Sawyer's succinct summary of the climate change science understood at that time can be compared with the four volumes of the IPCC Fourth Assessment on Climate Change being released through 2007. The IPCC assessment involves more than 400 authors, about 2500 reviewers, and runs to several thousand pages with many thousands of references. Such a comparison shows that much has been done to address the concerns and uncertainties expressed by Sawyer at the time. He was concerned that the rudimentary understanding of cloud processes and other climate system feedback resulted in uncertainties regarding predictions of warming. At the time, climate models were in their infancy, but Sawyer saw them as the best way to examine this feedback and reduce the uncertainties in climate change predictions. Since then, models have improved substantially and now include many more processes in more detail than was possible in the early 1970s, and the various climate processes that may enhance or offset the effects of carbon dioxide have been studied in detail.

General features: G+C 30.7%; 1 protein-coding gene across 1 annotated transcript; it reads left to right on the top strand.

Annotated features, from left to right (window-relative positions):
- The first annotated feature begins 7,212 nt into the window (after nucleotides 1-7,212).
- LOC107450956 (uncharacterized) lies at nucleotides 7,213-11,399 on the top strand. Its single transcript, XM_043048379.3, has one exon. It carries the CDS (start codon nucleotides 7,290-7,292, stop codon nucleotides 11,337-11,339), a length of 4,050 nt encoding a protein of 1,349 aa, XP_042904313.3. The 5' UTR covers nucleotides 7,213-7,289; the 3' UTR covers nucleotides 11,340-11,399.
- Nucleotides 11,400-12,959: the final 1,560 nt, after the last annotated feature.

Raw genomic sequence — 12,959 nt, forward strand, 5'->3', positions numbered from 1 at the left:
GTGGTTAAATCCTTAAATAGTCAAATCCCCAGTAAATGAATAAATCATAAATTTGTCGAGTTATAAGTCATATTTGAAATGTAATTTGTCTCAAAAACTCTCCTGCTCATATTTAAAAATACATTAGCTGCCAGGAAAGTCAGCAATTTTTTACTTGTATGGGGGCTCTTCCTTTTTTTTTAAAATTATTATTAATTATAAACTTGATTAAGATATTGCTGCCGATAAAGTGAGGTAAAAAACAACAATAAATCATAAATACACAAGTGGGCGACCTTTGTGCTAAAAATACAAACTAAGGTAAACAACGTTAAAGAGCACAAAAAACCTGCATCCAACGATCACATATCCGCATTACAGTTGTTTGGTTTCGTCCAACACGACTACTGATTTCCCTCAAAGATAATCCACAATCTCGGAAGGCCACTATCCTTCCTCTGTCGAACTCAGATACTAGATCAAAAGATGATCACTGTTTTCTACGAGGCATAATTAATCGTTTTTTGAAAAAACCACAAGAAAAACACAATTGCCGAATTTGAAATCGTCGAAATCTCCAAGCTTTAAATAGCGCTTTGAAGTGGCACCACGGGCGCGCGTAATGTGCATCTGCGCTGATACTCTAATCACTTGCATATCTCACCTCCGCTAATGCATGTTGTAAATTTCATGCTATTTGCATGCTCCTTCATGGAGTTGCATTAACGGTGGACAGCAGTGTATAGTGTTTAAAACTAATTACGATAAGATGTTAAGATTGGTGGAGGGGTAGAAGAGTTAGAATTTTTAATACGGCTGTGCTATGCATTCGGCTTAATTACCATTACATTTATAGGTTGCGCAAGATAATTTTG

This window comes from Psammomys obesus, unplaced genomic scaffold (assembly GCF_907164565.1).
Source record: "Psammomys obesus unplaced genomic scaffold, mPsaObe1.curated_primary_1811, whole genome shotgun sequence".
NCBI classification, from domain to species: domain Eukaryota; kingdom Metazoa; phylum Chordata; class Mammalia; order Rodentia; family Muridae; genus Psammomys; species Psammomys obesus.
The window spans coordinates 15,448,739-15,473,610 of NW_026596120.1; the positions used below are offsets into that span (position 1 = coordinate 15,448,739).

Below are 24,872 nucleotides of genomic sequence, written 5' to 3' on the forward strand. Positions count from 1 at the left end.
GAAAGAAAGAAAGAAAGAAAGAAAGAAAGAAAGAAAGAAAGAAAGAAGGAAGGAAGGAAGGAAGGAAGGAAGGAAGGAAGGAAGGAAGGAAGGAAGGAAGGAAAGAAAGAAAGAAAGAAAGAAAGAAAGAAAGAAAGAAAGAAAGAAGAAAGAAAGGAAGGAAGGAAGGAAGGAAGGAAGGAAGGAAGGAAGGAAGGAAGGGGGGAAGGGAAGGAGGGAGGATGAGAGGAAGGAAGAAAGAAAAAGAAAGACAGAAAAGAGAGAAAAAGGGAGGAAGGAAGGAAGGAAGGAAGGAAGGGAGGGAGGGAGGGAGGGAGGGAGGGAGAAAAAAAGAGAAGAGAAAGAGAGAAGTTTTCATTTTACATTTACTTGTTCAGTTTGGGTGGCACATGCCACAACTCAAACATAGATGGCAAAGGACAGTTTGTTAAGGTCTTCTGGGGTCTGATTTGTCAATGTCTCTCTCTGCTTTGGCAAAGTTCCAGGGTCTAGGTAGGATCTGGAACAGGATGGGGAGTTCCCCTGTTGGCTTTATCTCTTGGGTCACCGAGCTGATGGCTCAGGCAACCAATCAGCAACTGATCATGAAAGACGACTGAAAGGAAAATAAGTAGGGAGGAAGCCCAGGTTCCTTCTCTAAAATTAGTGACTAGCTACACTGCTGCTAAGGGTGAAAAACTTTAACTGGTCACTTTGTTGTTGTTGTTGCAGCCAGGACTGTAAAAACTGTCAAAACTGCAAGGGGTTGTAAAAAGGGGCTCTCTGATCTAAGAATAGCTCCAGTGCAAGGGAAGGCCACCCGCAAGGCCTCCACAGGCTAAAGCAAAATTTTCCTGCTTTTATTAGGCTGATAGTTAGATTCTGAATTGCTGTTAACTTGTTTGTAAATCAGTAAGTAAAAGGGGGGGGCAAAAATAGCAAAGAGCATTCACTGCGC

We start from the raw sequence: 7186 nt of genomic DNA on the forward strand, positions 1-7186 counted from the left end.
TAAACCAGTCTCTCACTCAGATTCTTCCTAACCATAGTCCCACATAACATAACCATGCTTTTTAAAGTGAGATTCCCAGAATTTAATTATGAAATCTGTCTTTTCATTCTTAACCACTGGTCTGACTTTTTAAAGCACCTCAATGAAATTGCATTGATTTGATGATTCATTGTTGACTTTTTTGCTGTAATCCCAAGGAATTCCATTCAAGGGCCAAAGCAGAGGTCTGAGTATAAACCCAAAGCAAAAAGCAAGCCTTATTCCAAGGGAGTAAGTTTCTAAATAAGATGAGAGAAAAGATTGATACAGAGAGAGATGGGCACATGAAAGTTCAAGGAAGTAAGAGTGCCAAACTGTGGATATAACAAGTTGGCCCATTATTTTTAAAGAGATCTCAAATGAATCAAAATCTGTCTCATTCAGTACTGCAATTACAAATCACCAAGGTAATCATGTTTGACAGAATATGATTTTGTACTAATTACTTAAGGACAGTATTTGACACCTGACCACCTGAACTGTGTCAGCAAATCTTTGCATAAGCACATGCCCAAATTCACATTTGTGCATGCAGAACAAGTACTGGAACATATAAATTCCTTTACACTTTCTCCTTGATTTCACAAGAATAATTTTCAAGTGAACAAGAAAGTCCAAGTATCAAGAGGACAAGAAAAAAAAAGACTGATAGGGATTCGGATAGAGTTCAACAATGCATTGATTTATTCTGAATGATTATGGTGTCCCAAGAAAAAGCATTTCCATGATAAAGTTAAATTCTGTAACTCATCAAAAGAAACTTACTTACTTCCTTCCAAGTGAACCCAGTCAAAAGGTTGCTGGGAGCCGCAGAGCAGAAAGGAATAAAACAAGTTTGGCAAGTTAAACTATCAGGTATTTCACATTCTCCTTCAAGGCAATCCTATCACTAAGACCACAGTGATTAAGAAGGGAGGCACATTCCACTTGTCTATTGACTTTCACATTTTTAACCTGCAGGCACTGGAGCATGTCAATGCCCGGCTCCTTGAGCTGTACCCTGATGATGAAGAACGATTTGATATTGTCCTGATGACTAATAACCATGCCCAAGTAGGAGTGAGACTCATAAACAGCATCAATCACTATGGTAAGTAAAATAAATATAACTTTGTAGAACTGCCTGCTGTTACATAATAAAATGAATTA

Despite these advances, our best estimate of the warming to be expected from a doubling of atmospheric carbon dioxide concentration has changed little from Sawyer's time. Our best estimate of the temperature increase that would result from a 25 per cent increase in atmospheric carbon dioxide concentrations is still around 0.6 degrees. The scientific consensus of Sawyer's time was very similar to the scientific consensus in 2007.
Of course, better climate models and improved data and analyses have allowed the IPCC to discuss and even project possible changes in many other meteorological variables than could Sawyer, including extreme weather of various kinds as well as sea-level. The IPCC now also looks in detail at regional aspects of climate View More »